What You ‘Audit’ Know about Finances

All of you received your tax forms already. The government is on the ball when it comes to its finances, or at least when it comes to getting its finances from us. And a big part of your reporting is going to depend on how well you have maintained your records. The same goes for nonprofits – their record keeping is important to donor tax returns and to their own reporting.

So at tax time let’s look at some of the issues that are important in a functioning nonprofit. First, those donor tax receipts – so important to your donors. That is why financial records management is so important to nonprofits. An agency should have appropriate financial controls in place to receive, record and acknowledge donations. Each donor has the right to expect proper acknowledgment of donations, whether these donations were cash, stock, property or “in-kind” donations. Whether an agency manages this income with computer software or the old fashioned way, the Board has the responsibility to see that a ”fail-safe” process is in place.

The nonprofit has tax responsibilities of its own. All non profits with receipts over $25,000 are required to file an IRS Form 990. Failure to file or omissions in filing may result in penalties. There are also tax liabilities for any nonprofit that runs a business to help support its mission. If the nonprofit has staff, there is the inevitable need for all the record keeping that comes with paying salaries. A nonprofit is like any other business in that respect. Taxes must be paid, money transferred to IRA type accounts and funds directed to medical benefits.

Another financial question that a nonprofit Board must decide is when to have an audit. The audit is a concrete, professional assessment of the financial health and management of an agency. It is certainly appropriate when an agency reaches certain levels of income and activity. An audit is often necessary for agencies that apply for state and federal funds and is a requirement for many grants. For Henderson County nonprofits interested in certification by the Alliance for Human Services, an audit is required for all nonprofits with annual revenues in excess of $300,000 for a Level 1 accreditation, and an audit is required for all agencies seeking a Level 3 accreditation.

Many donors are also interested in reviewing the financial operations of an agency. There are other less costly options in lieu of an audit. They are a Review, looking at the agency but not in detail and does not come with a CPA opinion, and a Compilation, nothing more than putting information in order, somewhat like a financial statement, again with no CPA “blessing.” The decision to engage in an audit is one a board should weigh carefully.

Over the years, nonprofit finance management has gotten more complex. An audit will help a growing agency establish good financial controls. Some of the control issues revolve around who opens the mail, how donations are tracked, how restricted funds are managed and allocated, and how overall reporting is done. After all, a nonprofit is the one place where daily mail often includes checks from donors.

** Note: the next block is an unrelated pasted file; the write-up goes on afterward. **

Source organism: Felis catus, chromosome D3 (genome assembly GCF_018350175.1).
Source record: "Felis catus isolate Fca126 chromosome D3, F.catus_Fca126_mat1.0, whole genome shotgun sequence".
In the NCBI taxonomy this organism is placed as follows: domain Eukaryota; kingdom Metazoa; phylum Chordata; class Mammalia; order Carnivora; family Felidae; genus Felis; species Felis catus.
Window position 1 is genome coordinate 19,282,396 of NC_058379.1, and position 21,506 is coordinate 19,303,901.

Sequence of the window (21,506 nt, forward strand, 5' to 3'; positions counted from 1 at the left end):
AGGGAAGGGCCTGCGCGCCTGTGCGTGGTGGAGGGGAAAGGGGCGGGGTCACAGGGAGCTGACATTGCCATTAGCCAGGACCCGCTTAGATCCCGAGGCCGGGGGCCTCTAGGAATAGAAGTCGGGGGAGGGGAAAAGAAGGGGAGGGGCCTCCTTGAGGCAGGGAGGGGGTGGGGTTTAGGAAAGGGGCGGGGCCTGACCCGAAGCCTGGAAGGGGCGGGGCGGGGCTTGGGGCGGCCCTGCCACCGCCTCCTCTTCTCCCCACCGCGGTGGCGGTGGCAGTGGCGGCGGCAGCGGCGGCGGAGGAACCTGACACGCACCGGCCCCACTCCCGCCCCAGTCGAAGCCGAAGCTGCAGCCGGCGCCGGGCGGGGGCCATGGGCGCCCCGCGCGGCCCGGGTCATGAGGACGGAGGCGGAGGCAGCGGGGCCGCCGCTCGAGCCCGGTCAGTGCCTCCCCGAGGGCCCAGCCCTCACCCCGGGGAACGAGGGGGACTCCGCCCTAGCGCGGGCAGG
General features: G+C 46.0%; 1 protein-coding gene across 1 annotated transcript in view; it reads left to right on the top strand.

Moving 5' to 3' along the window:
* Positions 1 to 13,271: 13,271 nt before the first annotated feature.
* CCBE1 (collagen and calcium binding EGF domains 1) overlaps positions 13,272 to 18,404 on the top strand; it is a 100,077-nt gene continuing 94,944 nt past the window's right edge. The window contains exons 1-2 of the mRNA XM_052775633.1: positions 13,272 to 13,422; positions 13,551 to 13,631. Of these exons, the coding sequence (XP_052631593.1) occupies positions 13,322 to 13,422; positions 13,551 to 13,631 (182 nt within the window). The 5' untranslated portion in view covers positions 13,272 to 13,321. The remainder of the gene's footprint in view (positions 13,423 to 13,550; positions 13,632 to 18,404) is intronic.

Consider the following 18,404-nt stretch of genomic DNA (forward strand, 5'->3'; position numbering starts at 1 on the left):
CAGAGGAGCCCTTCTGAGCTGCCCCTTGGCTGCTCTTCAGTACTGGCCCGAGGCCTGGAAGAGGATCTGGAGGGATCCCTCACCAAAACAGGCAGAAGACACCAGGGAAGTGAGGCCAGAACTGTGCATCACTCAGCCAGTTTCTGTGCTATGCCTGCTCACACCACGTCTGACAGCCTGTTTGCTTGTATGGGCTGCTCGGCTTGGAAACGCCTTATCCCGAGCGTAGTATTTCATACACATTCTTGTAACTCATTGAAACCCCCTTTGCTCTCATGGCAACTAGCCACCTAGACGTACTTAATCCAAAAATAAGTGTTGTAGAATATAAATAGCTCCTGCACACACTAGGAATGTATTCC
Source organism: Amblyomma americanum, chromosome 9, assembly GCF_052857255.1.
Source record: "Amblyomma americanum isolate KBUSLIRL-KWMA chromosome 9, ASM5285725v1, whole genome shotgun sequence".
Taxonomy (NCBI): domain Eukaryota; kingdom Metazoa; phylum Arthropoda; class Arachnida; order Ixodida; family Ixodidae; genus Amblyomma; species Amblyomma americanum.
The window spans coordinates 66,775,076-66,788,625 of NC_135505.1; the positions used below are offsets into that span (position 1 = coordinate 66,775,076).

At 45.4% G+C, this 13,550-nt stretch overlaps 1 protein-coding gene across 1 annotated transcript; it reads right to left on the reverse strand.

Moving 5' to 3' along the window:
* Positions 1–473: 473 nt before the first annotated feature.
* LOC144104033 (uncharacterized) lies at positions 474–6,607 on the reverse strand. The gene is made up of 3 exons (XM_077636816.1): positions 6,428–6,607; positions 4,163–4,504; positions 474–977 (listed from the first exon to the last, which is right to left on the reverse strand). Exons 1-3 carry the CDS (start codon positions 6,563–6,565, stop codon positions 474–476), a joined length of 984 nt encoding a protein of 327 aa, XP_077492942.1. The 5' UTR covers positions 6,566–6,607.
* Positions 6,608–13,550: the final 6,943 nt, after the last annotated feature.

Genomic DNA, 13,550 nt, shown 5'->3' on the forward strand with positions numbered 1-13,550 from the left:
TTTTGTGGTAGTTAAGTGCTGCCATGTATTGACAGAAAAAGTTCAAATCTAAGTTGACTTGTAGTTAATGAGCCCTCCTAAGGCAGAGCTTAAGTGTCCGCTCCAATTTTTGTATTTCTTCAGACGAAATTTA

Another issue is check signing. Although the Board members are volunteers, they have the responsibility for fiscal management. In many organizations, the Executive Director may have check signing ability only to a certain dollar amount and then Board policy requires a second signature, usually the Board Chair, Vice-Chair or Treasurer. Because Boards are volunteers, an agency usually needs that many authorized signatures to make sure that at least one member is in town when check signing is necessary. For every financial function there should be two people responsible. The Board should also have an audit committee – a group of Board members who sit down with the auditor to review the audit and discuss the issues that the auditor brings forward. The audit contract should also include the preparation of the Form 990.

Completion of the audit is probably a good time for the Board to review financial policies of the agency and to review the financial articles of the Bylaws to make sure that actual operations are reflected in the agency’s administrative documents. A nonprofit has to be prepared to demonstrate that financial controls are in place. This is a big responsibility for the Board of Directors and has the potential to be a big liability for the Board.

I would like to thank my friends, Peggy Judkins, retired CPA, and Todd Webb, CPA for helping me walk through these issues. Peggy has a P.S. – check out the IRS website, www.irs.gov and click on “Publications” for a good place to start researching taxes and nonprofits.

January, 2004
Note: IRS now requires all nonprofits regardless of size to file an annual 990.
Januay 2004 What ou Audit Know

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